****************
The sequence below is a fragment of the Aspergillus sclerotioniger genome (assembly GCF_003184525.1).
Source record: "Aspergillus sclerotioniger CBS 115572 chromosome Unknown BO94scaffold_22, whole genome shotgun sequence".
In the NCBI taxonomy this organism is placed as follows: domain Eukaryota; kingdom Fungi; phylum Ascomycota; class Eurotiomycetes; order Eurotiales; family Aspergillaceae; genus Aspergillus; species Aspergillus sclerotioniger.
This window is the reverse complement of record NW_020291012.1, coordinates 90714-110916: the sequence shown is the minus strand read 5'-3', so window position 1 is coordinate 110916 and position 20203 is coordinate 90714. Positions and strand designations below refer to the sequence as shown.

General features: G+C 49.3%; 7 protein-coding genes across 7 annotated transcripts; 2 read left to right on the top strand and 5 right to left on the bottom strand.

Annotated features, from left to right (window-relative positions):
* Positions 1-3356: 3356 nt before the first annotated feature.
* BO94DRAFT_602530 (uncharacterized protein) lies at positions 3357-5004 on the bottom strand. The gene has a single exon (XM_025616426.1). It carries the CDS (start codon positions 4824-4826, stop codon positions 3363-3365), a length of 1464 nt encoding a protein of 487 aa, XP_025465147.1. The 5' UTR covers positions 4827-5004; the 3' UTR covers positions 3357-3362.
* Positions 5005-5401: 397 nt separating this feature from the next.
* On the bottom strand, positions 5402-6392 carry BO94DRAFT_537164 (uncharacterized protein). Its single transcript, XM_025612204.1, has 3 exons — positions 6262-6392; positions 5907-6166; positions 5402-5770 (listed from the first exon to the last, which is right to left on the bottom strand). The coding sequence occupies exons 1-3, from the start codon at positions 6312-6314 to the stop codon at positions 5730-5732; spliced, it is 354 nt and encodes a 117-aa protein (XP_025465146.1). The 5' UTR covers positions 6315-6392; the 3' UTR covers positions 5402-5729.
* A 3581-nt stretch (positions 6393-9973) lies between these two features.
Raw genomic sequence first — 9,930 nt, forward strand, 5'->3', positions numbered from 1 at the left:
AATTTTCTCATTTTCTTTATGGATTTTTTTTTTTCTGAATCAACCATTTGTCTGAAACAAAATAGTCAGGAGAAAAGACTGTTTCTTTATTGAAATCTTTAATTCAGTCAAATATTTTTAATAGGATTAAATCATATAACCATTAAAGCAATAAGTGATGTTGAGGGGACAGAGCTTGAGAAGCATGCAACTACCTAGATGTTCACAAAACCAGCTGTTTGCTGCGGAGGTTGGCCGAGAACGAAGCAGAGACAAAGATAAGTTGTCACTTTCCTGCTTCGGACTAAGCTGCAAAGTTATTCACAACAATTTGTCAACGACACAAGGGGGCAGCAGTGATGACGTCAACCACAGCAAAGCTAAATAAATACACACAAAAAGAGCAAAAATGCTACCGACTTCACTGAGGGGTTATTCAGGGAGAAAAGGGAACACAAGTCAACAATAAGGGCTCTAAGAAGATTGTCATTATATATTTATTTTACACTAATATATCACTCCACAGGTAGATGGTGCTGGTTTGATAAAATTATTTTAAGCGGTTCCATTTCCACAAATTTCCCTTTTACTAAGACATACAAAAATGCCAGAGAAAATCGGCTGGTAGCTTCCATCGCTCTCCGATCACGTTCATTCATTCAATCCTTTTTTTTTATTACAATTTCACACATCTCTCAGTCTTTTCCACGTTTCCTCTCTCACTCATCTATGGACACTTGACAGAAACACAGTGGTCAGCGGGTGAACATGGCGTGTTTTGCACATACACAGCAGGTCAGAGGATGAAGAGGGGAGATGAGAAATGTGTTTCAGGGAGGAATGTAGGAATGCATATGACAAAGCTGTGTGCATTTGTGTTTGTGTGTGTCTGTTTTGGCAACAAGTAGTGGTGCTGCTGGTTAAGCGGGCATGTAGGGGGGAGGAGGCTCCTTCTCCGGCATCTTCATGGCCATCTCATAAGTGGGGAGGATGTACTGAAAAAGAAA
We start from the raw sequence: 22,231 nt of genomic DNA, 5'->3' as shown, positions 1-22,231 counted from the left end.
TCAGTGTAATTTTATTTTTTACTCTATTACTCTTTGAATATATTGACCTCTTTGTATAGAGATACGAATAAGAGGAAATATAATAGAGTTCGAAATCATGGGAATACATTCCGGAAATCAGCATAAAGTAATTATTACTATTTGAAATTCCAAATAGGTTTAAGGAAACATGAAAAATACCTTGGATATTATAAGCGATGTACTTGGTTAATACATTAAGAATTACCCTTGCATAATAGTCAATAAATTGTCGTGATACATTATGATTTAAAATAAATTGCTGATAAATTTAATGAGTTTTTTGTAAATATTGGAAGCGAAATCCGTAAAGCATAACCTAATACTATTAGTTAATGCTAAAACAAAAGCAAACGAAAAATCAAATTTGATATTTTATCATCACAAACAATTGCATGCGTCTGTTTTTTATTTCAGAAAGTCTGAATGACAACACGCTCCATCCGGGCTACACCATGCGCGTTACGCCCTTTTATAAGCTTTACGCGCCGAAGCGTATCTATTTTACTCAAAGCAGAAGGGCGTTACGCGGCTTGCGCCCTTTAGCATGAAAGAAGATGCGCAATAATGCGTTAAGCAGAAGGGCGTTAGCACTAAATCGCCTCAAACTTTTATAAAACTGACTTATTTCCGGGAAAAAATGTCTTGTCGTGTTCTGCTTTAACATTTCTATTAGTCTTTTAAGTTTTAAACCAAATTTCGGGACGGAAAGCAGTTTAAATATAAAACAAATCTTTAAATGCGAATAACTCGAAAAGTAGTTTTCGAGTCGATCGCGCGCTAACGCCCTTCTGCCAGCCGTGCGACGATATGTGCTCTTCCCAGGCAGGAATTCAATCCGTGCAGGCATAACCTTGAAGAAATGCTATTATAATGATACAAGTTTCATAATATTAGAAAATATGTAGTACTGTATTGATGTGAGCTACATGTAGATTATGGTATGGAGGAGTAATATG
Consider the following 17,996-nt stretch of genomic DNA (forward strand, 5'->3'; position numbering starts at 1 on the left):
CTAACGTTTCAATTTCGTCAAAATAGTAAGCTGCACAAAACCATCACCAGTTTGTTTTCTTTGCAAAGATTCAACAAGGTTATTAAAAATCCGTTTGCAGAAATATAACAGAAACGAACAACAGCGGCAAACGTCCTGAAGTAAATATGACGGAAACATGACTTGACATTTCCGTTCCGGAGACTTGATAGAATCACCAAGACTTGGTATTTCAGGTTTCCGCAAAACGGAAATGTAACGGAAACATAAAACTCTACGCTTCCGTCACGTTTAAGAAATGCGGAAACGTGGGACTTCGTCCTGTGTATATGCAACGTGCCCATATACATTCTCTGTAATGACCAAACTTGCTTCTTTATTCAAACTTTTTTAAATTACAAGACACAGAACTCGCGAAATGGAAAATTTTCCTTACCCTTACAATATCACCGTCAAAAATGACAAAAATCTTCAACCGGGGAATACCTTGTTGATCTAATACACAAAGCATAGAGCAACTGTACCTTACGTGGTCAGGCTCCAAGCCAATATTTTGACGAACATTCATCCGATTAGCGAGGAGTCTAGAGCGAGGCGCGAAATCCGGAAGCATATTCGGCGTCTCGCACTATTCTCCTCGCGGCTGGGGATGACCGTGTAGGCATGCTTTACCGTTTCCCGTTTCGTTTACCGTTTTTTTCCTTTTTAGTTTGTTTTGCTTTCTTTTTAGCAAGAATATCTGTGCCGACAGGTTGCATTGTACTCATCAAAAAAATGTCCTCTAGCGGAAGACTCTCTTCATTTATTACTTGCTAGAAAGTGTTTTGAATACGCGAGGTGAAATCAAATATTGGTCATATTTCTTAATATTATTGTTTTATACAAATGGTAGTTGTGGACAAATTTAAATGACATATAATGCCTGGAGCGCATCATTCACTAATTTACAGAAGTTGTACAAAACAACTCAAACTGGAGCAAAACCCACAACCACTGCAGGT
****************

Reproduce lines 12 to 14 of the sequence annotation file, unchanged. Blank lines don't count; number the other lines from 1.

Raw genomic sequence first — 9,930 nt, forward strand, 5'->3', positions numbered from 1 at the left:
AATTTTCTCATTTTCTTTATGGATTTTTTTTTTTCTGAATCAACCATTTGTCTGAAACAAAATAGTCAGGAGAAAAGACTGTTTCTTTATTGAAATCTTTAATTCAGTCAAATATTTTTAATAGGATTAAATCATATAACCATTAAAGCAATAAGTGATGTTGAGGGGACAGAGCTTGAGAAGCATGCAACTACCTAGATGTTCACAAAACCAGCTGTTTGCTGCGGAGGTTGGCCGAGAACGAAGCAGAGACAAAGATAAGTTGTCACTTTCCTGCTTCGGACTAAGCTGCAAAGTTATTCACAACAATTTGTCAACGACACAAGGGGGCAGCAGTGATGACGTCAACCACAGCAAAGCTAAATAAATACACACAAAAAGAGCAAAAATGCTACCGACTTCACTGAGGGGTTATTCAGGGAGAAAAGGGAACACAAGTCAACAATAAGGGCTCTAAGAAGATTGTCATTATATATTTATTTTACACTAATATATCACTCCACAGGTAGATGGTGCTGGTTTGATAAAATTATTTTAAGCGGTTCCATTTCCACAAATTTCCCTTTTACTAAGACATACAAAAATGCCAGAGAAAATCGGCTGGTAGCTTCCATCGCTCTCCGATCACGTTCATTCATTCAATCCTTTTTTTTTATTACAATTTCACACATCTCTCAGTCTTTTCCACGTTTCCTCTCTCACTCATCTATGGACACTTGACAGAAACACAGTGGTCAGCGGGTGAACATGGCGTGTTTTGCACATACACAGCAGGTCAGAGGATGAAGAGGGGAGATGAGAAATGTGTTTCAGGGAGGAATGTAGGAATGCATATGACAAAGCTGTGTGCATTTGTGTTTGTGTGTGTCTGTTTTGGCAACAAGTAGTGGTGCTGCTGGTTAAGCGGGCATGTAGGGGGGAGGAGGCTCCTTCTCCGGCATCTTCATGGCCATCTCATAAGTGGGGAGGATGTACTGAAAAAGAAA
We start from the raw sequence: 22,231 nt of genomic DNA, 5'->3' as shown, positions 1-22,231 counted from the left end.